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Old 23rd January 2013, 06:23 PM   #11
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Well, it sounds like a very light grinding, to be honest. It's a low level hiss that sounds like metal on metal. Wasn't present when the motor was on the bench, but it's there very lightly with the belt unattached, and more so with the belt attached.

The motor took 15 seconds to spin down on the bench, and 33 seconds to spin down with the pulley attached in the deck. So I'm hopeful that that's a good sign on my rebuild.

What are the procedures for lubing the intermediate stepped pulley bearing and the idler wheel? Have looked online but haven't seen anything.

I'm using the original belt, and will continue to do so as long as it holds together and keeps speed. Need to replace the mirror, so not quite sure on the speed issue at the moment. I have a bag of pure talc that I got from a pool hall (scraped one of their talc cones; they were fairly surprised at the request...)
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Old 23rd January 2013, 06:33 PM   #12
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OK, so that was somewhat of a dumb question. Just pulled the idler wheel off and pulled the stepped pulley up as well. Will relube both and reinstall. This thing is much simpler that it would appear...

I have a single bronze bearing in the pulley itself. Not sure what that means for vintage. The serial number is 20101.
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Old 23rd January 2013, 06:36 PM   #13
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I'm assuming I should unclip the E-clip holding the felt down below the stepped pulley, clean that, re-oil, clean the shaft and bearing for both the pulley and idler wheel, and reinstall both?
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Old 24th January 2013, 03:52 AM   #14
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No, do not remove the felt unless the eddy current brake is difficult to move. Do not oil the felt! If the vane assembly in the eddy current brake needs lubrication use a little light teflon grease applied to the shoulder of the pedestal the vane rests on. Remove old grease first.

The stepped pulley bearing should be lubricated with a drop of 20wt oil.

Based on serial number I would guess sometime in 1960.
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Old 24th January 2013, 04:55 AM   #15
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Yup, figured the felt wasn't to be oiled. removed and cleaned it anyway. There was some old crusty grease in the stepped pulley, I cleaned that and re-oiled. Same for the idler wheel. The stepped pulley wouldn't spin for more than a few seconds, same for the idler. They both spin better, but neither is what I'd call particularly free spinning.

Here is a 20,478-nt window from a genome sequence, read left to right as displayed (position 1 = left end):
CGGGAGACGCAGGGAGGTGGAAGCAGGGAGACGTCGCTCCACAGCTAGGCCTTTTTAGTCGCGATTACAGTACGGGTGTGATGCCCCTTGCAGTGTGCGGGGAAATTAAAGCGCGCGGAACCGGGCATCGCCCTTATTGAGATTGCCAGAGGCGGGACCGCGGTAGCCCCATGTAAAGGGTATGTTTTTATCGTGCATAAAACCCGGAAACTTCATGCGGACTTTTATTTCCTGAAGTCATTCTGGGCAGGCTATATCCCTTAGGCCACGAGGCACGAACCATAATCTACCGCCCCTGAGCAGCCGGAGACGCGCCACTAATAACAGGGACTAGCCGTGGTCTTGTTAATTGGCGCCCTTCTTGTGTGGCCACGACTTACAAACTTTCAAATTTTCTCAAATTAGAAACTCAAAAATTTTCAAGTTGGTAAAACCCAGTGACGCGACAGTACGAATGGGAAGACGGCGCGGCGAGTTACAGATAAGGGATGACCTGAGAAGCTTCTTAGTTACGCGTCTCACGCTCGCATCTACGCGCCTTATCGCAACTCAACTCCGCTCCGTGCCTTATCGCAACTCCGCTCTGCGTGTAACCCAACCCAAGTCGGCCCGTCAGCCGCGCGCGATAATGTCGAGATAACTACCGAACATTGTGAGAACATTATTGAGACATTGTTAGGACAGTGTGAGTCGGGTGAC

It's interesting - with every cleaning and relubrication, it gets quieter and quieter. And after each, I run it for a while, and that helps get it quieter as well. I still need to get the arm in shape, so I haven't actually listened to it yet, but that will come. I'm making sure the foundation is sound.

It's interesting too - for a table of this renown, it's comprised of a number of surprisingly simple systems.

Appreciate your thoughts on the date.
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Old 24th January 2013, 05:14 AM   #16
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Another question - as I try to benchmark and measure my progress, where do my efforts fall with respect to the motor rebuild? With the pulley attached, I have about a 33 second spin-down on the motor, belt unattached. With the belt attached to the stepped pulley, the spin-down is under 10 seconds. It is climbing though.

Where do those fall relative to the average?

I also have that light hiss I was describing earlier. It's gettig much quieter as time passes, but still audible from a short distance.
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Old 24th January 2013, 04:52 PM   #17
kevinkr is offline kevinkr  United States
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Takes about 100 hours for a motor with new bearings to break in.. Motors with original bearings and fresh lubrication should be there more or less immediately.

New belts generate significant noise and quiet down as they stretch slightly during use. Some brands of belts are quieter and more trouble free than others. (See my thread for lots of comments on belt quality)

The only spin down time IMO that is really relevant is the platter, and that should spin for a minute or more from 33rpm before stopping.